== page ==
Tips from CAPS: 5 mental health suggestions for Wayne State students
By University Counselor Patti Dixon, LMSW
Paying close attention to your mental health can help reduce the development of a mental illness. Stigma often prevents people from seeking mental health services. Making services easily accessible for students helps reduce the impact of mental health symptoms and improves the chance of successful completion of a college program.
There are things you can do for yourself to reduce the risk of mental health symptoms overwhelming you.
This starts by taking a breather. We usually breathe without thinking. Taking a moment to breathe communicates to the rest of your body that you are safe. It slows the automatic fight/flight/freeze response. It helps to manage stress, including blood pressure and heart rate.
Evaluate how you are feeling. Notice your thoughts, feelings and body.
A simple method of breathing is to sit up straight, breathe deeply in through your nose for a count of 10 using your diaphragm, hold the breath for a count of 8 and blow the breath out through your mouth for a count of 6. Repeat at least 3 times.
Be kind and compassionate to yourself
Take a moment to do something that makes you happy. Identify things that make you feel positive, happy and confident. Listen to your self-talk and make sure you are supporting positive mindsets. Self-talk works best when it is kind. Remind yourself you are doing the best you can in the moment.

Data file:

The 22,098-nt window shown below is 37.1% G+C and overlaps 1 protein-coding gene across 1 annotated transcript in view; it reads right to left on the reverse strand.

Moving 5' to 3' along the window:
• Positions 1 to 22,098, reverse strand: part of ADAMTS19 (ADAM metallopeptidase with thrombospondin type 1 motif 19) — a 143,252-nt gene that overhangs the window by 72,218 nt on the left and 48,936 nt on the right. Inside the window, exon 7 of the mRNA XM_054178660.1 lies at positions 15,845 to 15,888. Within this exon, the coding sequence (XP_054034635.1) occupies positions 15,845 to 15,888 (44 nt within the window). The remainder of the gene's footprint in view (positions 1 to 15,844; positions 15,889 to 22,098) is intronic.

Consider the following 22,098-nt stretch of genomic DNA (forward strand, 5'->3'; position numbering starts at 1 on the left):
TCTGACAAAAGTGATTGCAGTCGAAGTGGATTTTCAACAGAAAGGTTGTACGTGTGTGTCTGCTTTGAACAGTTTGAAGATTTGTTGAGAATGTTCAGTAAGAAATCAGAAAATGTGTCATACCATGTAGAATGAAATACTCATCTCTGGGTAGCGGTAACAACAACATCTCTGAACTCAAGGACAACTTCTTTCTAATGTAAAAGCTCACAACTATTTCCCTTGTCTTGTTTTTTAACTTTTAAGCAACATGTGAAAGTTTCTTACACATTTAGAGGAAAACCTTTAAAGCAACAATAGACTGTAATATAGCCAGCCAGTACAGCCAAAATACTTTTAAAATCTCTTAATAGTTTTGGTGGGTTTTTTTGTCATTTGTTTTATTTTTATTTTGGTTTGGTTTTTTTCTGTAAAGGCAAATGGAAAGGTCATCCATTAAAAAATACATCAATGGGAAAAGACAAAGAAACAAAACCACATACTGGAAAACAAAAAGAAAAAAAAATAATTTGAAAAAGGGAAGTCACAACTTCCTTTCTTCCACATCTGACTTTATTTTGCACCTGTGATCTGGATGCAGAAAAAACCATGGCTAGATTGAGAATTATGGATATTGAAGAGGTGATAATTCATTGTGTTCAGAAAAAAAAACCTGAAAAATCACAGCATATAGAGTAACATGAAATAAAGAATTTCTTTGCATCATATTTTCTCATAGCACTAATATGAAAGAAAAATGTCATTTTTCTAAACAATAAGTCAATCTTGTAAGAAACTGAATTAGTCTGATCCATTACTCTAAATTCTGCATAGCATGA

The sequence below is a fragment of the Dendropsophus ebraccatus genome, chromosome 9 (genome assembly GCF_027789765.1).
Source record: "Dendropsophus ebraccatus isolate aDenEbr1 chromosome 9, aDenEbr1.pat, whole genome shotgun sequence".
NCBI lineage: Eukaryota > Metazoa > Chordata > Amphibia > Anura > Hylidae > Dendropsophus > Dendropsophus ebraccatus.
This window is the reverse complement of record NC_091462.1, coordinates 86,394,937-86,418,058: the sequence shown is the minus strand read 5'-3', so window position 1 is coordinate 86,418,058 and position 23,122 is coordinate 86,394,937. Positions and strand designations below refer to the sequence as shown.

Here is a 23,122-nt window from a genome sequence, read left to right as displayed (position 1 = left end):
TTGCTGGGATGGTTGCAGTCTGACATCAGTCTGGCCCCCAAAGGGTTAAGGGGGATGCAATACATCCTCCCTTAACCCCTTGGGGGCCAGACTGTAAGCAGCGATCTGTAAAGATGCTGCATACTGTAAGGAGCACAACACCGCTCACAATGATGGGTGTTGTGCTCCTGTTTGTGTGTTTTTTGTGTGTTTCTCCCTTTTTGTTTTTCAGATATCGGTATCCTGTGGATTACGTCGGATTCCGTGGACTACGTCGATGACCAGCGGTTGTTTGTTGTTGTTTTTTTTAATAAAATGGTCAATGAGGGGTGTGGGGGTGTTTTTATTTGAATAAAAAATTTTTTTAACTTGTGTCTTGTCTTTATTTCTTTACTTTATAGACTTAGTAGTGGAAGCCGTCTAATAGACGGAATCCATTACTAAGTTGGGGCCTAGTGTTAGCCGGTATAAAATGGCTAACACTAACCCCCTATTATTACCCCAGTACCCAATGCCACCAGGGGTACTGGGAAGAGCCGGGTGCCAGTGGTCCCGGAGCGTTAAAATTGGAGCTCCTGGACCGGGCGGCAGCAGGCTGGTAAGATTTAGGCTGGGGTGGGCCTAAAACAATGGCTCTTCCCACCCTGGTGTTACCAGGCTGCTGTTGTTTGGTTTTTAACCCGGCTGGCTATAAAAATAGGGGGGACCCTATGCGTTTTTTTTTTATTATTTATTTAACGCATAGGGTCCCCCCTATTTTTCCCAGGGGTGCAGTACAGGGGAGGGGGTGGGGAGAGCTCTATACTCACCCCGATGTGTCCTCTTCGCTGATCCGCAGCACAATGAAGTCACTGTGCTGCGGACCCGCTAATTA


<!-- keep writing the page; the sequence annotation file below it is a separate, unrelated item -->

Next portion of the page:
Create good habits
What you do contributes to how you think and feel. Sleep, exercise and nutrition affect your mental state. Try getting to bed 10 minutes earlier every night, taking a walk and participating in wellness activities. Talk to fellow students and find out what they do.
Avoid creating bad habits
Take time to recognize when your activities, thoughts and feelings contribute to the development of mental health symptoms. Binge eating, excessive caffeine and substance use may escalate your symptoms. Paying attention to your choices helps turn things around.
Managing bad habits by using your five senses can help. Stimulate your sense of smell with candles and other invigorating scents. Listen to music or spend five minutes outside to hear the sounds of nature. Even in the city, there are nature sounds to be heard.
Choose healthy foods and try to experience the meal by eating slowly. Be aware of what you touch and how it feels. These things can ground you for a moment and help you choose more effective ways to cope with stress and anxiety.
Reach out for help
At Wayne State University, there are many resources available to help you cope with mental health symptoms.
- CAPS Let’s Talk
- Warrior Life & Wellness
- Campus Health Center Triage
- College of Education Mental Health &Wellness Clinic
- The WSU Psychology Clinic: 313-577-2840
- WSU Afterhours Program (after 5 p.m., weekends, holidays and closures): 313-577-2277 (on-campus residents) or 313-577-9982 (off-campus students)
As always, keep in mind that CAPS is here for you!
You can reach out directly to Embedded Counselor Patti Dixon at 313-577-3243 or PatriciaDixon@wayne.edu. If you need help after hours or on the weekend, call CAPS at 313-577-9982.
WSU Applebaum offers dedicated Counseling and Psychological Services support to students on a group or individual basis. To get started, visit caps.wayne.edu and complete the initial consultation form, making sure to note that you are an EACPHS student.